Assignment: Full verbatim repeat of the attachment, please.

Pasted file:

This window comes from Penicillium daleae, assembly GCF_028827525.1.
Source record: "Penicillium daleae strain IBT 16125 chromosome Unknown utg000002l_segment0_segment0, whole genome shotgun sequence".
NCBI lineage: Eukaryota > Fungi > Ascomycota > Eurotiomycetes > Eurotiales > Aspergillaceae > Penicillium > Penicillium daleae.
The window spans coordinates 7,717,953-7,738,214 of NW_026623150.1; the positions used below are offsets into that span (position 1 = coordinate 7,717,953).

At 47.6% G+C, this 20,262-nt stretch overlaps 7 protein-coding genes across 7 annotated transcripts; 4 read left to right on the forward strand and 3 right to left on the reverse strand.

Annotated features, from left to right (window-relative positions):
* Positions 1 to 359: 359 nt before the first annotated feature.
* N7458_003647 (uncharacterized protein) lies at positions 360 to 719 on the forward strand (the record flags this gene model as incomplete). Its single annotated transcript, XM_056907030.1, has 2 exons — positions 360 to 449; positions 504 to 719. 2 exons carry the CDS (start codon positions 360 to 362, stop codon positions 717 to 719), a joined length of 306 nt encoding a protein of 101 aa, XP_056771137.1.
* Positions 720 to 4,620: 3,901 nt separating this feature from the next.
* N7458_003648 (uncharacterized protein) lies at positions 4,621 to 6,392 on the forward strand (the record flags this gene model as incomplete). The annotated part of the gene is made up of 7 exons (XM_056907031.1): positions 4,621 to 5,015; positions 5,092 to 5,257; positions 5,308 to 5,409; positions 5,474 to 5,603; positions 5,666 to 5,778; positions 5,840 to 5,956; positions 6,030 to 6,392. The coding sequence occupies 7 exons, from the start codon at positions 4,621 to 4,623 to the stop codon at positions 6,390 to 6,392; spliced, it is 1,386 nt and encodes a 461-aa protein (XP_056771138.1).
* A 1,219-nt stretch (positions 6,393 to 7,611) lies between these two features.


This window comes from Penicillium daleae, assembly GCF_028827525.1.
Source record: "Penicillium daleae strain IBT 16125 chromosome Unknown utg000002l_segment0_segment0, whole genome shotgun sequence".
NCBI lineage: Eukaryota > Fungi > Ascomycota > Eurotiomycetes > Eurotiales > Aspergillaceae > Penicillium > Penicillium daleae.
The window spans coordinates 7,717,953-7,738,214 of NW_026623150.1; the positions used below are offsets into that span (position 1 = coordinate 7,717,953).

At 47.6% G+C, this 20,262-nt stretch overlaps 7 protein-coding genes across 7 annotated transcripts; 4 read left to right on the forward strand and 3 right to left on the reverse strand.

Annotated features, from left to right (window-relative positions):
* Positions 1 to 359: 359 nt before the first annotated feature.
* N7458_003647 (uncharacterized protein) lies at positions 360 to 719 on the forward strand (the record flags this gene model as incomplete). Its single annotated transcript, XM_056907030.1, has 2 exons — positions 360 to 449; positions 504 to 719. 2 exons carry the CDS (start codon positions 360 to 362, stop codon positions 717 to 719), a joined length of 306 nt encoding a protein of 101 aa, XP_056771137.1.
* Positions 720 to 4,620: 3,901 nt separating this feature from the next.
* N7458_003648 (uncharacterized protein) lies at positions 4,621 to 6,392 on the forward strand (the record flags this gene model as incomplete). The annotated part of the gene is made up of 7 exons (XM_056907031.1): positions 4,621 to 5,015; positions 5,092 to 5,257; positions 5,308 to 5,409; positions 5,474 to 5,603; positions 5,666 to 5,778; positions 5,840 to 5,956; positions 6,030 to 6,392. The coding sequence occupies 7 exons, from the start codon at positions 4,621 to 4,623 to the stop codon at positions 6,390 to 6,392; spliced, it is 1,386 nt and encodes a 461-aa protein (XP_056771138.1).
* A 1,219-nt stretch (positions 6,393 to 7,611) lies between these two features.